Opinion 10-86


June 10, 2010

 

Digest:         A judge who believes that the charges in a criminal complaint against a lawyer would, if proved, constitute a substantial violation of the Rules of Professional Conduct is not required to take any action unless he/she concludes there is a substantial likelihood that the charges are true. If the judge does report the lawyer, the judge must disqualify him/herself, without the possibility of remittal, if the lawyer appears before the judge while the disciplinary complaint is pending.

 

Rules:          22 NYCRR 100.2(A); 100.3(D)(2); 100.3(E)(1); 100.3(F); 22 NYCRR part 1200; Opinions 09-13; 08-198; 07-82; 06-150; Joint Opinion 08-183/08-202/09-112.

 

Opinion: 

 

         In the course of his/her judicial duties, a judge has reviewed a criminal complaint that charges a lawyer with grand larceny in the third degree. The judge advises that he/she has no personal knowledge about the alleged conduct, but he/she believes that if the charges are sustained, the conduct would constitute a “substantial violation” of the Rules of Professional Conduct. According to the inquiring judge, the lawyer has not been indicted, and the judge is unaware of any corroborating evidence. The judge asks whether he/she must report the lawyer to the disciplinary committee.

 

         A judge must act at all times in a manner that promotes public confidence in the integrity and impartiality of the judiciary (see 22 NYCRR 100.2[A]). Therefore, a judge who receives information indicating a substantial likelihood that a lawyer has committed a substantial violation of the Rules of Professional Conduct (see 22 NYCRR part 1200, f/k/a The Code of Professional Responsibility) must take appropriate action (see 22 NYCRR 100.3[D][2]).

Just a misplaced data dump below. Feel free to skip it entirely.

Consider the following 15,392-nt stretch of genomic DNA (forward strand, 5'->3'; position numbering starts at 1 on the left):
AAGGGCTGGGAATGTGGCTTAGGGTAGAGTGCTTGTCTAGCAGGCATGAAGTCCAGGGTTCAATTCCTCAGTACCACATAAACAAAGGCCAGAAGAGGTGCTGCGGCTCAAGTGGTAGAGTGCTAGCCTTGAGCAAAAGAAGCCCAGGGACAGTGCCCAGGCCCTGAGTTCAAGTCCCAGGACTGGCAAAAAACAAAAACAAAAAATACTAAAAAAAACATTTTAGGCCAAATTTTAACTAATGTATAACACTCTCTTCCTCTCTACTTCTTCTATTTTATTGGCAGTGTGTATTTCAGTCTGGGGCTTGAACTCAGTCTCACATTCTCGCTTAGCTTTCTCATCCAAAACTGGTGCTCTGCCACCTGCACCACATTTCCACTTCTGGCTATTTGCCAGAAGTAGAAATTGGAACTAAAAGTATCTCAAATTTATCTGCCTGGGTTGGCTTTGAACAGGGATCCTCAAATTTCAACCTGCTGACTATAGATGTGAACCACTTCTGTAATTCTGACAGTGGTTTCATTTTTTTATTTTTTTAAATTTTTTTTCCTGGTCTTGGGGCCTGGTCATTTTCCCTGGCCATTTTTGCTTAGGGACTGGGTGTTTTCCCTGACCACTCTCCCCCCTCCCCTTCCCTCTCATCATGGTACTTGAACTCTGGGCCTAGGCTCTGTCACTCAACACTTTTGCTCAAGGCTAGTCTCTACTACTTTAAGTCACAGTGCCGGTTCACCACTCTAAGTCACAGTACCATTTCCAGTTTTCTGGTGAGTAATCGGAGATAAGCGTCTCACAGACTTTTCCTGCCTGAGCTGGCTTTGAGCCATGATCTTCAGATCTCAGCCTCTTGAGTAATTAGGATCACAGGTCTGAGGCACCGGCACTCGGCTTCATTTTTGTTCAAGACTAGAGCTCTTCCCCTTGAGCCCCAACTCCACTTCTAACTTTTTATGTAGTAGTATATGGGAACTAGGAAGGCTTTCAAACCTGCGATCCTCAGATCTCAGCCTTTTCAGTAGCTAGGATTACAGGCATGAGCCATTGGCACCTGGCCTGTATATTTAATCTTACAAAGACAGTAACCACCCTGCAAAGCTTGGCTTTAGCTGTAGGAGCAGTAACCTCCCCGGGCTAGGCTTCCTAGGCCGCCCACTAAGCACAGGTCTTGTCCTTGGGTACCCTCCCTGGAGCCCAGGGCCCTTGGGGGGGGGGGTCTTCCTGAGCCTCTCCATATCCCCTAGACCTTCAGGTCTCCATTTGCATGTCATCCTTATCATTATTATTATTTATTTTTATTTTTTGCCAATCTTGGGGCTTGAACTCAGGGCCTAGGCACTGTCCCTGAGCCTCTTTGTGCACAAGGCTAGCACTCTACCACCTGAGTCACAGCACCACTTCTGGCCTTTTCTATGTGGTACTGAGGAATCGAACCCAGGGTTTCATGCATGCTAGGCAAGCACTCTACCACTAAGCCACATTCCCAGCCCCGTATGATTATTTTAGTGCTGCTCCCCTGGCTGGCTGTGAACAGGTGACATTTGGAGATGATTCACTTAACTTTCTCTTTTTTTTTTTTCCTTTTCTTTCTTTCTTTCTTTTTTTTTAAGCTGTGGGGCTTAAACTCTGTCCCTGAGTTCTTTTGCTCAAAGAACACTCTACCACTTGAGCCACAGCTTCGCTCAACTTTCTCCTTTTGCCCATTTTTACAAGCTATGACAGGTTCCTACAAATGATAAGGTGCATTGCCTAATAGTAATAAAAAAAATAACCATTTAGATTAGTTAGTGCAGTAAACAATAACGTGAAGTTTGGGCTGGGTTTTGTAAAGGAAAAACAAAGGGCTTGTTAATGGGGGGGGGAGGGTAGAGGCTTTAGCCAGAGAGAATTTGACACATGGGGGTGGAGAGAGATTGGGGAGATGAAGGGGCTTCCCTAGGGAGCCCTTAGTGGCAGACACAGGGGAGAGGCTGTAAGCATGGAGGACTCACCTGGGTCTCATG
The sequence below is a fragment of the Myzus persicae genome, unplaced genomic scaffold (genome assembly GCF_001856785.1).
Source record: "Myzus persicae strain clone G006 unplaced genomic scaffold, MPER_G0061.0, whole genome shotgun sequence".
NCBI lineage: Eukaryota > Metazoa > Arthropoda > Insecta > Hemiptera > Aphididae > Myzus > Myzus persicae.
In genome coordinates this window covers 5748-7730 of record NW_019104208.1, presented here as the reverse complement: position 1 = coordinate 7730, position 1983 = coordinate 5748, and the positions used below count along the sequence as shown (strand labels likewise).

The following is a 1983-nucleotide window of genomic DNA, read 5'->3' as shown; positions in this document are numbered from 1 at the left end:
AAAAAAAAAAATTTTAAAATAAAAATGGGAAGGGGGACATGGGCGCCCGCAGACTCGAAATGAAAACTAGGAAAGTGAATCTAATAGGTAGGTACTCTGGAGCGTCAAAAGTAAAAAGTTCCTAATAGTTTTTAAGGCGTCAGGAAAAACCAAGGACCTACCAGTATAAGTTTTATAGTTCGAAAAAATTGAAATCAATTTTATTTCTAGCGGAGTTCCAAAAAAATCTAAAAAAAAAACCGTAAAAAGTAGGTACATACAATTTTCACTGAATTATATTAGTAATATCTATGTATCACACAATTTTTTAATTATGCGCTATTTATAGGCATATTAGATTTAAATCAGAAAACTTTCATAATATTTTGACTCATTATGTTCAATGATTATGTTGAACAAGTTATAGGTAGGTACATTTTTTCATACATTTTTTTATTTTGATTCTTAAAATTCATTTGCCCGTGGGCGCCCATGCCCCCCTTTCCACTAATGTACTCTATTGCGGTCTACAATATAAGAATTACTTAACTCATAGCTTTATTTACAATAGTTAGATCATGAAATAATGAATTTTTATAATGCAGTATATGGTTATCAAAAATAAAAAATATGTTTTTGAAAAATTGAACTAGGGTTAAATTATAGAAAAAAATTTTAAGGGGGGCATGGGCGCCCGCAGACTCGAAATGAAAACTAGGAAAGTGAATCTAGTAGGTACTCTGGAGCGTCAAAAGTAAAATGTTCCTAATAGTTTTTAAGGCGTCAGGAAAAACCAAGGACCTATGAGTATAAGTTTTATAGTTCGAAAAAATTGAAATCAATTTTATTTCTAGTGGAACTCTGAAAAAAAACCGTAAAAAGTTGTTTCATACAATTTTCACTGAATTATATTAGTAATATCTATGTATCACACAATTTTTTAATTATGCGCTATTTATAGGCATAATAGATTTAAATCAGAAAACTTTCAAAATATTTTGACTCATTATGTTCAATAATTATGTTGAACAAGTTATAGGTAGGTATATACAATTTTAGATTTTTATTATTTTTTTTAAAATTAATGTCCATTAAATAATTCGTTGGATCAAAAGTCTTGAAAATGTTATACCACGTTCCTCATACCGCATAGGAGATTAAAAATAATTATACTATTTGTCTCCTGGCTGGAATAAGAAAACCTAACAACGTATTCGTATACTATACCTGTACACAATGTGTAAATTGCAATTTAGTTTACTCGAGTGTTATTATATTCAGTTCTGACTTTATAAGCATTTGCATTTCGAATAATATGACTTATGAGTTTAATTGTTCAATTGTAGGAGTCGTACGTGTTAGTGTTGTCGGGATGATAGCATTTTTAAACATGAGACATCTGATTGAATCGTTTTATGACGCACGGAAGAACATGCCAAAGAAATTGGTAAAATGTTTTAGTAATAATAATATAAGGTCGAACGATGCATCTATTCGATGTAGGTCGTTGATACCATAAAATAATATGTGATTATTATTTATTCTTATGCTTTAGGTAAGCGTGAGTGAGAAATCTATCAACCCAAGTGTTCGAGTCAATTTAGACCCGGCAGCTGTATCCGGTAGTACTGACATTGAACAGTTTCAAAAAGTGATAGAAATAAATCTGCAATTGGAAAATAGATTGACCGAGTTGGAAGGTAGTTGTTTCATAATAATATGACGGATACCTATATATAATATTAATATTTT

The Committee has consistently advised that a judge who learns of possible misconduct by a lawyer must determine whether a substantial likelihood exists that the lawyer has committed a substantial violation of the Rules of Professional Conduct (see Opinions 08-198; 06-150). Here, the judge states that he/she has already determined that the charges, if proven, would constitute a “substantial violation” of the Rules of Professional Conduct (cf. Opinion 09-13 [a substantial violation is one that implicates an attorney’s honesty, trustworthiness, or fitness as a lawyer]). However, the judge must further determine whether, based on the information currently available to him/her, there also is a “substantial likelihood” that the charges are true (see Opinion 07-82 [a judge is not required to conduct an investigation of alleged misconduct]). If the judge concludes there is a substantial likelihood that a lawyer committed a substantial violation of the Rules of Professional Conduct, the judge must take appropriate action, which may include reporting the attorney to the appropriate attorney grievance committee (see Opinion 06-150). In addition, a judge may, but is not required to, report a non-substantial violation (see Opinion 09-13).

 

         If the judge does report the lawyer, he/she should disqualify him/herself from matters involving that lawyer while the disciplinary complaint is pending (see Joint Opinion 08-183/08-202/09-112; 22 NYCRR 100.3[E][1]). Remittal of disqualification will not be available, because disclosure of the judge’s reason for disqualification would breach the lawyer’s right to confidentiality of the disciplinary process (see Joint Opinion 08-183/08-202/09-112; 22 NYCRR 100.3[F]).